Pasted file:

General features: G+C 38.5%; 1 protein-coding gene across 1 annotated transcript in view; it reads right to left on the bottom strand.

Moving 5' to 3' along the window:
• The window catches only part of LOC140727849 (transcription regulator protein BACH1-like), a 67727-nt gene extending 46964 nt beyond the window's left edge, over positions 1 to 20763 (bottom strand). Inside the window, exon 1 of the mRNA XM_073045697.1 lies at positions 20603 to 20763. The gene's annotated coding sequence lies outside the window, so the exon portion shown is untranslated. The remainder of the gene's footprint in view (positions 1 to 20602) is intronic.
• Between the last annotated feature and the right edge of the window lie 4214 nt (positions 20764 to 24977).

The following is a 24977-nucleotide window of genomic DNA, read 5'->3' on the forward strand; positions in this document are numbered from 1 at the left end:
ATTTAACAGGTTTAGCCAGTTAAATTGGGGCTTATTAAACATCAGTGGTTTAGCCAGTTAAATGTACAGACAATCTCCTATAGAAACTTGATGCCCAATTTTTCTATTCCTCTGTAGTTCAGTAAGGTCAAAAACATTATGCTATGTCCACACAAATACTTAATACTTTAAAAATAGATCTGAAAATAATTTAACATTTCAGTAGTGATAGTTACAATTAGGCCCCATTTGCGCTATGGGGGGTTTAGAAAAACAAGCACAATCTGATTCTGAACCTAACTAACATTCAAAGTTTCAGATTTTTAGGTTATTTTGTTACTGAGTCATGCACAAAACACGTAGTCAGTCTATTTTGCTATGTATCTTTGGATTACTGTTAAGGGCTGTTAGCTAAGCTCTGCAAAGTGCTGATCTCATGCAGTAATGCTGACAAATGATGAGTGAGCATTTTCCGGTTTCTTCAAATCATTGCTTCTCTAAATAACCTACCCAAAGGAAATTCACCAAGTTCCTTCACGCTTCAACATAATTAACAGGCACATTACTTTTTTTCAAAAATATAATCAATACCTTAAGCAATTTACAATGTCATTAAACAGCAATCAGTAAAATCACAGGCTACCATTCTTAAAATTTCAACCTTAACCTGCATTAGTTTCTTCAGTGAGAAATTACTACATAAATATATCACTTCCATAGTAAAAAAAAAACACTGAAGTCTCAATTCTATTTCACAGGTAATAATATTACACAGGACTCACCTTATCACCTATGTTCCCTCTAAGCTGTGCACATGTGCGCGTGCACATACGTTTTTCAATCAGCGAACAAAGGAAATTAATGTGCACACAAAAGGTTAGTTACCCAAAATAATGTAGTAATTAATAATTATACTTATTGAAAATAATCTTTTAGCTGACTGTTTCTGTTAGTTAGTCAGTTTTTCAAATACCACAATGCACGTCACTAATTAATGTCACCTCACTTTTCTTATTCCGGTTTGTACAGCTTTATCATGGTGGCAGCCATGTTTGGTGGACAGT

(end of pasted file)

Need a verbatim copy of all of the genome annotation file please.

General features: G+C 38.5%; 1 protein-coding gene across 1 annotated transcript in view; it reads right to left on the bottom strand.

Moving 5' to 3' along the window:
• The window catches only part of LOC140727849 (transcription regulator protein BACH1-like), a 67727-nt gene extending 46964 nt beyond the window's left edge, over positions 1 to 20763 (bottom strand). Inside the window, exon 1 of the mRNA XM_073045697.1 lies at positions 20603 to 20763. The gene's annotated coding sequence lies outside the window, so the exon portion shown is untranslated. The remainder of the gene's footprint in view (positions 1 to 20602) is intronic.
• Between the last annotated feature and the right edge of the window lie 4214 nt (positions 20764 to 24977).

The following is a 24977-nucleotide window of genomic DNA, read 5'->3' on the forward strand; positions in this document are numbered from 1 at the left end:
ATTTAACAGGTTTAGCCAGTTAAATTGGGGCTTATTAAACATCAGTGGTTTAGCCAGTTAAATGTACAGACAATCTCCTATAGAAACTTGATGCCCAATTTTTCTATTCCTCTGTAGTTCAGTAAGGTCAAAAACATTATGCTATGTCCACACAAATACTTAATACTTTAAAAATAGATCTGAAAATAATTTAACATTTCAGTAGTGATAGTTACAATTAGGCCCCATTTGCGCTATGGGGGGTTTAGAAAAACAAGCACAATCTGATTCTGAACCTAACTAACATTCAAAGTTTCAGATTTTTAGGTTATTTTGTTACTGAGTCATGCACAAAACACGTAGTCAGTCTATTTTGCTATGTATCTTTGGATTACTGTTAAGGGCTGTTAGCTAAGCTCTGCAAAGTGCTGATCTCATGCAGTAATGCTGACAAATGATGAGTGAGCATTTTCCGGTTTCTTCAAATCATTGCTTCTCTAAATAACCTACCCAAAGGAAATTCACCAAGTTCCTTCACGCTTCAACATAATTAACAGGCACATTACTTTTTTTCAAAAATATAATCAATACCTTAAGCAATTTACAATGTCATTAAACAGCAATCAGTAAAATCACAGGCTACCATTCTTAAAATTTCAACCTTAACCTGCATTAGTTTCTTCAGTGAGAAATTACTACATAAATATATCACTTCCATAGTAAAAAAAAAACACTGAAGTCTCAATTCTATTTCACAGGTAATAATATTACACAGGACTCACCTTATCACCTATGTTCCCTCTAAGCTGTGCACATGTGCGCGTGCACATACGTTTTTCAATCAGCGAACAAAGGAAATTAATGTGCACACAAAAGGTTAGTTACCCAAAATAATGTAGTAATTAATAATTATACTTATTGAAAATAATCTTTTAGCTGACTGTTTCTGTTAGTTAGTCAGTTTTTCAAATACCACAATGCACGTCACTAATTAATGTCACCTCACTTTTCTTATTCCGGTTTGTACAGCTTTATCATGGTGGCAGCCATGTTTGGTGGACAGT